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  9. Jul 13, 2018 #69

    grassroots

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    Well, re-read the reg and what I wrote. I mentioned turning behind someone on downwind, not turning in front of someone already on final. I'm not gonna truck for 2 miles behind a 172 on extended downwind. I hardly think that's a 91.113 issue.
     
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  10. Jul 13, 2018 #70

    Saber

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    Holy macaroni, I just read the post about cutting in front of others in a pattern! POOR,POOR don't do this. I can't believe you do this and write about it also. I have close to 20,000 hours and that's right up in the top stupid thing I've heard, the other aren't really good with you most likely, they are just looking at you as a person to be avoided at all cost. At a training airport there are students working hard at leaning landings and when a person pulls a stunt like you discribe it mess's up there approach and concentration. That person is also paying a lot of money to fly and you stole about ten mins of training time from them.
     
  11. Jul 13, 2018 #71

    grassroots

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    Stole 10 min? o_O Not sure guys are reading correctly and I'm confused why you think turning behind someone you know is gonna be flying 1-2 miles past the threshold on downwind is "cutting in front" of when I'll be touching down in 20 seconds. I was typically clear of the runway before they even turned their 1-2 mile final. Those who knew me at the airport knew I was considerate, used good judgment, communicated well, and played well with others. Pretty strong hyperbole there. I did sell my Pitts, so I guess I'm no longer aviation threat numero uno in the world. :rolleyes:
     
  12. Jul 13, 2018 #72

    mmelugin48

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    Friend I have a lot of experience with the FAA as a 135 Chief Pilot and check airman and what you think that reg means don't mean anything compared to what they think it means. I can almost guarantee you there are guys who would violate you if they saw you do what you described.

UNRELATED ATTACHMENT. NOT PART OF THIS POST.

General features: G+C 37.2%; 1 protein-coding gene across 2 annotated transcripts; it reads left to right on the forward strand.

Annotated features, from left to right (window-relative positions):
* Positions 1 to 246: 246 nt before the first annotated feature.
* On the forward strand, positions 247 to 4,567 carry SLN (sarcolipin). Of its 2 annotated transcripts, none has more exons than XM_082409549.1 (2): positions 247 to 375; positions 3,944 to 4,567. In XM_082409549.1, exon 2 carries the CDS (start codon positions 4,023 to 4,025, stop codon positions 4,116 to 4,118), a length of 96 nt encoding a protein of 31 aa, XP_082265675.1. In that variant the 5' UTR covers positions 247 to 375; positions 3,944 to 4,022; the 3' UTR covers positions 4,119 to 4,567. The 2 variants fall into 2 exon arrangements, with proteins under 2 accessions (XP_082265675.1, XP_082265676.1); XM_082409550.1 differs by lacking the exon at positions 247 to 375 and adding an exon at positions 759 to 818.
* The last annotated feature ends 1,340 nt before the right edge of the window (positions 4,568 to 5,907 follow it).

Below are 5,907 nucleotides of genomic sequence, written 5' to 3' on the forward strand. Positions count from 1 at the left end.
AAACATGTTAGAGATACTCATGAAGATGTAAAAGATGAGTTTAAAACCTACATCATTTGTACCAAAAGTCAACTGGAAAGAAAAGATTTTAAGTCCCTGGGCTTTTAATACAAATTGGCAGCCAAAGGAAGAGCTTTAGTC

13. Jul 13, 2018 #73

    grassroots

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    Never heard of a precedent for that, and it doesn't sound like you do either, and are making assumptions. I have a good bit of experience with the Feds as well, and know what you are trying to say, though. If you want to discuss common sense and real safety, that's another matter. I'm much more concerned with that than the chance of some Fed grossly extrapolating the intent of some reg.
     
  14. Jul 13, 2018 #74

    cwilliamrose

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    I'm with Eric here. Turning behind someone in an airplane like an S-1 is no issue for the guy/gal flying a large pattern. They'll never catch up to you.....
     
  15. Jul 13, 2018 #75

    grassroots

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    Regarding disservice to students, IMO what I describe doesn't come close compared to how out of control pattern size instruction has become in many cases.
     
  16. Jul 13, 2018 #76

    grassroots